One of my eighth great grandfathers, born on 10 February 1636 at La Rochelle, was a Huguenot linen merchant named Zacharie Fonnereau (also known as ‘Zacharia or ‘Zachary’ Fonnereau).
In 1674 he married Marguerite Chateigner, and in 1677 they had a son, Claude.
La Rochelle is a seaport on the French Atlantic coast. From 1568, La Rochelle became a centre for the Huguenots, and the city declared itself an independent Reformed Republic on the model of Geneva. La Rochelle suffered religious wars and rebellions including the Siege of La Rochelle in 1627-8 (which resulted in a victory for King Louis XIII and the Catholics), the expulsion of 300 Protestant families in November 1661, and the revocation of the Edict of Nantes in 1685 by Louis XIV who claimed to be entitled to do so because there were no more Huguenots in his kingdom and their special privileges were no longer needed.
In 1689 Claude, 12 years old, was sent to England. In 1693 he received his certificate of denization (granting permanent resident status and the right to own land) and was naturalised in 1698.
In 1698 Claude Fonnereau married Elizabeth Bureau (1670-1735), who was also from La Rochelle. Claude and Elizabeth had eight children, among them Anne Fonnereau (1704-1782), who married Phillip Champion de Crespigny (1704-1765). Anne Fonnereau was my sixth great grandmother.
Claude’s mother Marguerite Fonnereau née Chateigner died in England on 1 October 1720 and is buried in St Stephen Walbrook in the City of London.
I do not know when Zacharie died. There is no record of the death of Zacharie in England. It may be that the record has not survived or that he never emigrated there. There is also no record of his denization nor can I find a record of him in an English Huguenot church. It would be useful to have témoignages credentials, for example, which were certificates of sound doctrine and good behaviour from his previous congregation presented by a person moving to a new church.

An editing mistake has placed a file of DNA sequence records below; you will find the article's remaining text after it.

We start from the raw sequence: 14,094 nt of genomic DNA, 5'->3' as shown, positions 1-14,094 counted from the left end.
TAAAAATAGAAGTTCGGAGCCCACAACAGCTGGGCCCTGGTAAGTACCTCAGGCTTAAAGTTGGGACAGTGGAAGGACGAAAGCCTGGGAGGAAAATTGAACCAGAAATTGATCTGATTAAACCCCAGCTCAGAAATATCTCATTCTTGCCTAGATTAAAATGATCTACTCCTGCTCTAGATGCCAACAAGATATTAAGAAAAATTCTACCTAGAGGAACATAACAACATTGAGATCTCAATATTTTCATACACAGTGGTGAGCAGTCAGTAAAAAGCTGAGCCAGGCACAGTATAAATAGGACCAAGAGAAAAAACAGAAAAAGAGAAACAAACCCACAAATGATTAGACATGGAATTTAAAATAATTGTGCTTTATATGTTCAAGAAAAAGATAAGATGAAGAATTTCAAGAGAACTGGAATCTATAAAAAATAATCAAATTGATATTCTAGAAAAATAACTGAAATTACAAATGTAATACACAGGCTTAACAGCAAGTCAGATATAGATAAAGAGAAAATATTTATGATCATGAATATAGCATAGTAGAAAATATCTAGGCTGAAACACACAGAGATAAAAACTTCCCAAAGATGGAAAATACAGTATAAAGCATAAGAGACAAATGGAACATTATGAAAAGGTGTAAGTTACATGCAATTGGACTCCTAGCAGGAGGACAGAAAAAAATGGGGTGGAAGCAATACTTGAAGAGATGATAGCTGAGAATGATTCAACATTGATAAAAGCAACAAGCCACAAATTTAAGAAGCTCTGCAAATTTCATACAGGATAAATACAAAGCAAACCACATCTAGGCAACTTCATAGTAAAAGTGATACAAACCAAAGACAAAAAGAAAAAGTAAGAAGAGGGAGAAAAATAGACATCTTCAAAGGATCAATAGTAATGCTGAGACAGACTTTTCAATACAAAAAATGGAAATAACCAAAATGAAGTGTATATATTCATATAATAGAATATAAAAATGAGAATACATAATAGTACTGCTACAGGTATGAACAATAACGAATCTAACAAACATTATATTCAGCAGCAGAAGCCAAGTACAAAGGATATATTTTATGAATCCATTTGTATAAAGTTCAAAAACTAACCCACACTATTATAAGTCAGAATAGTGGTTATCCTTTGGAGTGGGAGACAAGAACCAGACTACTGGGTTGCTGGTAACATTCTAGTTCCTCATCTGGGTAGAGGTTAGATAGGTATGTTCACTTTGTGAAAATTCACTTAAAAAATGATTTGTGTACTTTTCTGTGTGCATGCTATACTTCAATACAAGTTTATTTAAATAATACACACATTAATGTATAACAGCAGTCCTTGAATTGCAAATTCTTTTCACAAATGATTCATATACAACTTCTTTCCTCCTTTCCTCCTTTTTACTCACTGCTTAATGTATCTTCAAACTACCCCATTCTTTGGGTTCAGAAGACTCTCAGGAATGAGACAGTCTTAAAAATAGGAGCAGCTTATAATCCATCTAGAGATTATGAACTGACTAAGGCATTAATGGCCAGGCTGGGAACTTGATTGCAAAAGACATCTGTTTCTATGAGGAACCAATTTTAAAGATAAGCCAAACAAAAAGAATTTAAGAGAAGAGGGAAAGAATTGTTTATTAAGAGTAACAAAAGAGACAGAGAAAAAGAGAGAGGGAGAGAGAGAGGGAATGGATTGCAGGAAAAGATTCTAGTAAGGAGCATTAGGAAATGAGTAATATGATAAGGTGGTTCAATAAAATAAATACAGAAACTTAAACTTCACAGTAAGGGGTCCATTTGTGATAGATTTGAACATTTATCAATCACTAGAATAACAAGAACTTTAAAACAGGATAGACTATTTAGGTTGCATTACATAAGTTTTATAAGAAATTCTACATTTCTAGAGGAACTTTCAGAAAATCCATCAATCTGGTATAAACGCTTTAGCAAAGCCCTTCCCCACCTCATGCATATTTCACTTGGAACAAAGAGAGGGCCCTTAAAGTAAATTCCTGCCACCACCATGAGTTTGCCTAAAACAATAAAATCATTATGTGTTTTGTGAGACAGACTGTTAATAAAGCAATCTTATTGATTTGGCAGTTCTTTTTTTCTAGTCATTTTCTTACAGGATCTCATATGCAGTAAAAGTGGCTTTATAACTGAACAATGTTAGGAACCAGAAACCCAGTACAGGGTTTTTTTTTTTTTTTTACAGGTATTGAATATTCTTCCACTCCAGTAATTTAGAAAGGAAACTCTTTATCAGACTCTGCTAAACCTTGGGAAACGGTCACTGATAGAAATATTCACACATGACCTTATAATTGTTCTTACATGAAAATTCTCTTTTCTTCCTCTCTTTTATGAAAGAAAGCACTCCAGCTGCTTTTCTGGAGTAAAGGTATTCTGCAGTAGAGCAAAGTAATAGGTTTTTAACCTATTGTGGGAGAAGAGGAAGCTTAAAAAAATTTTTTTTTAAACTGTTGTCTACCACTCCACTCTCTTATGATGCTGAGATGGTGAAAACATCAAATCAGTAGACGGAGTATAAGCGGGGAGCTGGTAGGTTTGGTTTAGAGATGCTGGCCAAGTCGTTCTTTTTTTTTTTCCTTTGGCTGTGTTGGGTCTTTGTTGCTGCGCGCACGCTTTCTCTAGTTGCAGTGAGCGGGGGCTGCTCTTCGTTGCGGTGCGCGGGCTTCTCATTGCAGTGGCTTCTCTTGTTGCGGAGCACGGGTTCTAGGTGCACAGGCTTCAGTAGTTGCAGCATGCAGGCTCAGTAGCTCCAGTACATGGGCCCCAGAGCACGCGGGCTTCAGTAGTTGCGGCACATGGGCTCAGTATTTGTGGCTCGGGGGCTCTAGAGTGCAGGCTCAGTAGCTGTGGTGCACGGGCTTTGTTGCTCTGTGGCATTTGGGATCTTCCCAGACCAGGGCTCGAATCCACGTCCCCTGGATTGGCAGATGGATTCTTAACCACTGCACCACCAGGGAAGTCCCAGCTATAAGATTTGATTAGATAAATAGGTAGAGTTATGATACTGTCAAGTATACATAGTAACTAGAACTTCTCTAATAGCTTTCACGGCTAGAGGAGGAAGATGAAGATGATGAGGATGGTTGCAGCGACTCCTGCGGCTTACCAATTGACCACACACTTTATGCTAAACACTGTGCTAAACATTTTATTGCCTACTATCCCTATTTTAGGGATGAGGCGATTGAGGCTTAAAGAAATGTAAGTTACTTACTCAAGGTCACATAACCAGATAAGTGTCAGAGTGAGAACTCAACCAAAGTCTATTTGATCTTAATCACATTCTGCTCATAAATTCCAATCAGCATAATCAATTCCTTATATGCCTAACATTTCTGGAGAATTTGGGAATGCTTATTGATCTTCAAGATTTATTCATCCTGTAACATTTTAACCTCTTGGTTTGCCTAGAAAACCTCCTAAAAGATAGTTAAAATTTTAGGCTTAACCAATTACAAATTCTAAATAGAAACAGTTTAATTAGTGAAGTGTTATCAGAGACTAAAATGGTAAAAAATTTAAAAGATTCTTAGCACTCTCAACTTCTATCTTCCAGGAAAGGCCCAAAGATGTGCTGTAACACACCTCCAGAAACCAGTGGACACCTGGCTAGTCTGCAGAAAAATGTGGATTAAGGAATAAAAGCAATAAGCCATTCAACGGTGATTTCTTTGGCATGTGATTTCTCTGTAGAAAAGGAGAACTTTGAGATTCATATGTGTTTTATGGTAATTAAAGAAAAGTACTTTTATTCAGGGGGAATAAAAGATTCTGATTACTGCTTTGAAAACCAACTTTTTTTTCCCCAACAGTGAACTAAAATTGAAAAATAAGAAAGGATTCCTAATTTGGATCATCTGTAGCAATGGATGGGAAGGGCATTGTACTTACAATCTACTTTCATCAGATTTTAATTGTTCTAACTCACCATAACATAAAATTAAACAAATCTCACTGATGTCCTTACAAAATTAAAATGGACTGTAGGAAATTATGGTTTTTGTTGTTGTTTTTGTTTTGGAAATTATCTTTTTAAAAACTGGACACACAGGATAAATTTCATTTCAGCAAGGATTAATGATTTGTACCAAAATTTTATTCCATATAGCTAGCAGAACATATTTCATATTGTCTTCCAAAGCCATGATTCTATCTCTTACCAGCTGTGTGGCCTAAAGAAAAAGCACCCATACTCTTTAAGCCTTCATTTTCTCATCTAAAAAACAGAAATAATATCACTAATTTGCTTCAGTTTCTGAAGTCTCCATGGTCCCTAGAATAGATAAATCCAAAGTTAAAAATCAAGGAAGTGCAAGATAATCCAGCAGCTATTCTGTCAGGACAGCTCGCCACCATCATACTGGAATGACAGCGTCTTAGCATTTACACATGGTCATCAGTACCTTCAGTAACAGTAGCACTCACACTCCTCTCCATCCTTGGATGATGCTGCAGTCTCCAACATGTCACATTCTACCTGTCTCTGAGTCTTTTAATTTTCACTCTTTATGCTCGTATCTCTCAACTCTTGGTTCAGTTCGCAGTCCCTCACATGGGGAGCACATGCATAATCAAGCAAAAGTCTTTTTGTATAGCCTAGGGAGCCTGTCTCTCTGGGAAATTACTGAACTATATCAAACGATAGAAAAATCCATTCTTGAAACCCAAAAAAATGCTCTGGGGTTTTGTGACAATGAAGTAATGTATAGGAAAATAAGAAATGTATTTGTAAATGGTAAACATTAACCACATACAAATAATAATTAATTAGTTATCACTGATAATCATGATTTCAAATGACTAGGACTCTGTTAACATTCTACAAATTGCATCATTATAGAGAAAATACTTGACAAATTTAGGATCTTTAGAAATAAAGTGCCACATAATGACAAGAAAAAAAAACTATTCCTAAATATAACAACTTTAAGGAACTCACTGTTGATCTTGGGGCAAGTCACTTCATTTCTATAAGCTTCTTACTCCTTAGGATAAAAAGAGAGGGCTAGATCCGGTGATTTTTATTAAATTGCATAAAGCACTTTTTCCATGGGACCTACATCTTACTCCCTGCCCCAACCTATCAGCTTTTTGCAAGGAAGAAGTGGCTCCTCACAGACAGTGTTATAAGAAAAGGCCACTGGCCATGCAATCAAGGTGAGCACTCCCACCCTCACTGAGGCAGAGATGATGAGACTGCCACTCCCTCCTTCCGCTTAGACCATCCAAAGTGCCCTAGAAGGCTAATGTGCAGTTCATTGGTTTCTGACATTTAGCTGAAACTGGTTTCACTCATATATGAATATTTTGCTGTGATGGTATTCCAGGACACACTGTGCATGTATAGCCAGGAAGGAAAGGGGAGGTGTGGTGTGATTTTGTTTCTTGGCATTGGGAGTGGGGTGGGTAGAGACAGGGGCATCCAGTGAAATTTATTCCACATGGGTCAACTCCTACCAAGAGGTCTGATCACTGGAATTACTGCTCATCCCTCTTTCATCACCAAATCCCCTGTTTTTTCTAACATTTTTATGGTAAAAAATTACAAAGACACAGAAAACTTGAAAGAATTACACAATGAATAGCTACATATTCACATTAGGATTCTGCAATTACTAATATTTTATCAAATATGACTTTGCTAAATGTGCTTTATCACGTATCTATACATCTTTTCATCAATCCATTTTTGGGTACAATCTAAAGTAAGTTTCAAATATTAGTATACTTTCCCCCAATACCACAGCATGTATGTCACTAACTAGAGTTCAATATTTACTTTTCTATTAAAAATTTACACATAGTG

While I have been able to find records which refer to Claude Fonnereau as the son of Zacharie, I have not been able to find records of Zacharie’s parents. I have found family trees which suggest that Zacharie was the son of a Zacharie. The earlier Zacharie may have been a notable watchmaker but at present I feel unable on the evidence to claim Zacharie Fonnereau watchmaker of La Rochelle as my direct forebear.
Sotheby’s gives a biography of Zaccharie Fonnereau the watchmaker: “Originally from Geneva, he was apprenticed in Lyon in 1618 and then became Compagnon in 1622. As a master watchmaker in 1641, he settled in La Rochelle.”
The watch auctioned by Sotheby’s in 2008 was displayed in an exhibition of watchmaking in Geneva in 2011-2012.
a watch made by the watchmaker Zacharie Fonnereau will also be displayed. Circumventing the ban on crosses decreed by the goldsmiths’ guild in 1566, he created, like other Genevan masterwatchmakers, this cross-shaped timepiece. Dating from 1620 and worn around the neck at the time, the watch is more a piece of jewellery than a precision instrument. The valuable case is carved from rock crystal.
- Agnew, David C. A. Protestant Exiles from France, Chiefly in the Reign of Louis XIV; or, The Huguenot Refugees and Their Descendants in Great Britain and Ireland. vol. 2, pages 399-400 Edinburgh, 1886, archive.org/stream/protestantexiles02agne_0#page/398/mode/2up
- 1693 denization records from http://genealogy-quest.com/1693-english-denization-records/
- Shaw, William Arthur, editor. Letters of Denization and Acts of Naturalization for Aliens in England and Ireland. 1 1603-1700, page 252, Huguenot Society, 1911, archive.org/stream/lettersofdenizat01shaw#page/252/mode/2up/.
- Sotheby’s press release: GENEVA, MAY 11th, 2008 – The first evening sale of Important Watches to take place at Sotheby’s in Geneva
- “Catalogue Entry for Fonnereau Watch.” Important Watches, Sotheby’s, 2008, www.sothebys.com/it/auctions/ecatalogue/2008/important-watches-ge0801/lot.81.html.
- “Watchmaking in Geneva: Treasures of Gold and Enamel at the Muse D’art Et D’histoire.” Edited by Ignacio Villarreal, Artdaily, Artdaily.org, 2011, artdaily.com/news/52756/Watchmaking-in-Geneva–Treasures-of-gold-and-enamel-at-the-Mus-e-d-art-et-d-histoire#.WuYQVC9L060.
- F is for fleeing from France– the emigration of the Huguenot Champion de Crespigny family from France
- 52 ancestors: Whitehall June 15 1727 concerning Philip Crespigny (1704-1765) who married Anne, grand daughter of Zacharia Fonnereau
- Champions from Normandy see pages 150-151 concerning the Fonnereau family